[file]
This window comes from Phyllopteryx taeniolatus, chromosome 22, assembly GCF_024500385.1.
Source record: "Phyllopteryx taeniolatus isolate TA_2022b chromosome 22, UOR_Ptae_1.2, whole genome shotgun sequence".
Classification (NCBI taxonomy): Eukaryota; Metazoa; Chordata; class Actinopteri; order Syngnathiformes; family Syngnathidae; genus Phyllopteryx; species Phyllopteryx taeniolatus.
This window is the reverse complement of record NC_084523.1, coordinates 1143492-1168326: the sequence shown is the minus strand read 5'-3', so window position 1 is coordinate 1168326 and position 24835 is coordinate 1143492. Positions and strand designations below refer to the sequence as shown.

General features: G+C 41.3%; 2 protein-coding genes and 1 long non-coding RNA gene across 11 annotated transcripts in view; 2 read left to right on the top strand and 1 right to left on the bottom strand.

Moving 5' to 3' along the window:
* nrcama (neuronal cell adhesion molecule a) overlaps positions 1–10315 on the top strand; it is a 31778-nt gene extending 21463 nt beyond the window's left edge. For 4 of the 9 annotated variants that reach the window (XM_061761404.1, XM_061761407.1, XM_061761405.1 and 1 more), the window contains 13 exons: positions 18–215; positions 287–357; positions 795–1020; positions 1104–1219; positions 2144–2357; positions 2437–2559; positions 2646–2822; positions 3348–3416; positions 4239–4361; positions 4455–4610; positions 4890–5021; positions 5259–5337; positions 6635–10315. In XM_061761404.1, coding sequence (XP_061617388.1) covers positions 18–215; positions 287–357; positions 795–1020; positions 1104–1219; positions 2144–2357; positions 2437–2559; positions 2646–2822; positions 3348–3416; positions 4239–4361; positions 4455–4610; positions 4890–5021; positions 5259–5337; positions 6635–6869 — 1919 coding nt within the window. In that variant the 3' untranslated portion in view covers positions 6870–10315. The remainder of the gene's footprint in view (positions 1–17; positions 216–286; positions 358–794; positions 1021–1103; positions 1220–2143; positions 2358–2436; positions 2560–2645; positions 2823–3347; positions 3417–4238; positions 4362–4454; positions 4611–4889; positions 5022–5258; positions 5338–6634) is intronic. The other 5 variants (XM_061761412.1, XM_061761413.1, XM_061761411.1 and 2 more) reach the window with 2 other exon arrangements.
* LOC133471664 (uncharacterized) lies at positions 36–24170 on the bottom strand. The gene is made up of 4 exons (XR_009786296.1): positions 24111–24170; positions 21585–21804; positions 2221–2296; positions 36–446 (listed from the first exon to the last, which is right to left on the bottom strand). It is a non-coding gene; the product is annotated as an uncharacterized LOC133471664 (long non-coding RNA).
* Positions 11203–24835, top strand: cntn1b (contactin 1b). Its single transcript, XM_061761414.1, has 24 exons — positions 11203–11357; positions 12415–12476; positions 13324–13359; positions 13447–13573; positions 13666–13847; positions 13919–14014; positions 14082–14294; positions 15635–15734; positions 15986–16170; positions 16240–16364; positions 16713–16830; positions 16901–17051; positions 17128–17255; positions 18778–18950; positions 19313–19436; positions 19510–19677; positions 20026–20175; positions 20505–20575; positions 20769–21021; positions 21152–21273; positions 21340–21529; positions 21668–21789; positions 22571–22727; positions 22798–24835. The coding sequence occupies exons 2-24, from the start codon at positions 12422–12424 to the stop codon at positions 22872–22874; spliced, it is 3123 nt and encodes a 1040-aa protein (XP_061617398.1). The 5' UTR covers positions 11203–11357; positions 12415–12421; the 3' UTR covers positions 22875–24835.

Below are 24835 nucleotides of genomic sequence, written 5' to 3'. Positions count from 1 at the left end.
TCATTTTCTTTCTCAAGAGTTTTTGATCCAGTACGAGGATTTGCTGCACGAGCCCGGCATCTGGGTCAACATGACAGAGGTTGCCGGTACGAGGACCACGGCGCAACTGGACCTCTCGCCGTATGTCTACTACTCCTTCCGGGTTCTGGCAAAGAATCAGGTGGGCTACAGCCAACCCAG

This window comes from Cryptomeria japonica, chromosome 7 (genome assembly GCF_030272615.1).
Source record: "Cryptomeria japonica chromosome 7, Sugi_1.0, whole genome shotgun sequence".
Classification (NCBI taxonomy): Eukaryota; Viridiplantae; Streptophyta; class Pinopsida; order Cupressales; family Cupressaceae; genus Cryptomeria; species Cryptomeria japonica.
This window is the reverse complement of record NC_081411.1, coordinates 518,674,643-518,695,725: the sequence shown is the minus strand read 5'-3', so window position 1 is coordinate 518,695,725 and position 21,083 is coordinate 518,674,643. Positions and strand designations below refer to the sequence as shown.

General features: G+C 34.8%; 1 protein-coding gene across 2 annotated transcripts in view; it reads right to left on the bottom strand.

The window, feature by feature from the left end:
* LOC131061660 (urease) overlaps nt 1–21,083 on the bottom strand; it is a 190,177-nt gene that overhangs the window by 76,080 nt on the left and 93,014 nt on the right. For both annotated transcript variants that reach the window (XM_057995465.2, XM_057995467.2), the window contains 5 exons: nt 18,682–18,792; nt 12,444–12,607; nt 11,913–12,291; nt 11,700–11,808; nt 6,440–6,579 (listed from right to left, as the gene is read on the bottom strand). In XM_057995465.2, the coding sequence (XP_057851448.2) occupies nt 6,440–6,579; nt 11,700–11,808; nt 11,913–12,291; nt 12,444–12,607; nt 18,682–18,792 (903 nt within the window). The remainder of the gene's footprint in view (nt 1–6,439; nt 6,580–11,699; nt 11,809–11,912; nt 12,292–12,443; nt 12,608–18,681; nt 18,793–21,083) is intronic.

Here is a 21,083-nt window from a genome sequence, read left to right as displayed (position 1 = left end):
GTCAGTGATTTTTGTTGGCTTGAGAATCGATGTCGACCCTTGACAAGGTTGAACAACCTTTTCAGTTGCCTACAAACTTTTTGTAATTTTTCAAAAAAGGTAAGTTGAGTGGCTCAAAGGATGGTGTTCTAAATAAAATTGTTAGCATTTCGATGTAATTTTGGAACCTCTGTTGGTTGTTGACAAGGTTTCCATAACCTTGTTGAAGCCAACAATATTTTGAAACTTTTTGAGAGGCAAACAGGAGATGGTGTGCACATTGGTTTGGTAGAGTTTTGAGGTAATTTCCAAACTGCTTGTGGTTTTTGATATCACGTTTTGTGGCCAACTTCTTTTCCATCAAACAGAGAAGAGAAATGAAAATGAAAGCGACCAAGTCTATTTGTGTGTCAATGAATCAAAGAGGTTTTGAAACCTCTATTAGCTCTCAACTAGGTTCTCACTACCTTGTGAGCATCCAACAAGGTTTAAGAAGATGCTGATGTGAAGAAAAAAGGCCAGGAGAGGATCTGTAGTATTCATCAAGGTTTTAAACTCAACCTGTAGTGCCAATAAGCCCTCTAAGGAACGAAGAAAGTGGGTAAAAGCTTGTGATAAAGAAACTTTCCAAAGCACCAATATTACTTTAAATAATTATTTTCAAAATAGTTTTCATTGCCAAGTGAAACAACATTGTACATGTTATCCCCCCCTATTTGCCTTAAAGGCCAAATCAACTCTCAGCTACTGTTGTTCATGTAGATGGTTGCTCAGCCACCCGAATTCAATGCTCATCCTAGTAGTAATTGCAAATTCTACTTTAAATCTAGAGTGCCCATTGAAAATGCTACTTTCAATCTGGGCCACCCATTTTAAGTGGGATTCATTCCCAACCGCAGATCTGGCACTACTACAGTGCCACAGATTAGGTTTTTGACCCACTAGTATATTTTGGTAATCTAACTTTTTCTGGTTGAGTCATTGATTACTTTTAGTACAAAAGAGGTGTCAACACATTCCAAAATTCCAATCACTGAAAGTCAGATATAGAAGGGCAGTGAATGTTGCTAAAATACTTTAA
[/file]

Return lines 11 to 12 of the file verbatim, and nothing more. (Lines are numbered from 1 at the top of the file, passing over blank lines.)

TCATTTTCTTTCTCAAGAGTTTTTGATCCAGTACGAGGATTTGCTGCACGAGCCCGGCATCTGGGTCAACATGACAGAGGTTGCCGGTACGAGGACCACGGCGCAACTGGACCTCTCGCCGTATGTCTACTACTCCTTCCGGGTTCTGGCAAAGAATCAGGTGGGCTACAGCCAACCCAG

This window comes from Cryptomeria japonica, chromosome 7 (genome assembly GCF_030272615.1).